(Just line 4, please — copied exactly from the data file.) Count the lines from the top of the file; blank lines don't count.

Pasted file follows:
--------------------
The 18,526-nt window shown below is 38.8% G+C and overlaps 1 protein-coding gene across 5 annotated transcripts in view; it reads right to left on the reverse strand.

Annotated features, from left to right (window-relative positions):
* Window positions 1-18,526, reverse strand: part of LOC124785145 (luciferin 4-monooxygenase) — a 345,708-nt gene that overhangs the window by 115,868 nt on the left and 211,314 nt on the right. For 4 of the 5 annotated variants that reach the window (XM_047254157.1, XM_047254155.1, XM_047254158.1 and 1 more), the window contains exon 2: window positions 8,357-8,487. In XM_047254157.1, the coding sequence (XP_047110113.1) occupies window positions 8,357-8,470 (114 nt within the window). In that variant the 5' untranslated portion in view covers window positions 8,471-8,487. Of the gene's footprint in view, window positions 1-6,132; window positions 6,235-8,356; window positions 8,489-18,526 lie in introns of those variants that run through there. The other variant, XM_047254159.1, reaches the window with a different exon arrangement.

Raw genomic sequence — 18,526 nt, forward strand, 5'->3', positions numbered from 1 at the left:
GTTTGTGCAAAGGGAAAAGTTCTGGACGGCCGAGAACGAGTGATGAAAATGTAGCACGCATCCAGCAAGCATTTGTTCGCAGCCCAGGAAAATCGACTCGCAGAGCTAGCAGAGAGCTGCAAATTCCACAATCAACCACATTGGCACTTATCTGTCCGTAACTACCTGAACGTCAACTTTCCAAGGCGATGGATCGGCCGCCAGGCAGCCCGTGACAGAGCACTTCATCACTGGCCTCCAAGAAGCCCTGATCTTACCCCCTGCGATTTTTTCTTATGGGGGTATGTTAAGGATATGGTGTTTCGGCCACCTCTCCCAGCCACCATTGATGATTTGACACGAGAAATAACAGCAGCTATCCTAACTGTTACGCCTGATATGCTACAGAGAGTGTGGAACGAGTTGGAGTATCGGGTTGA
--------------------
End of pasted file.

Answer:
Raw genomic sequence — 18,526 nt, forward strand, 5'->3', positions numbered from 1 at the left: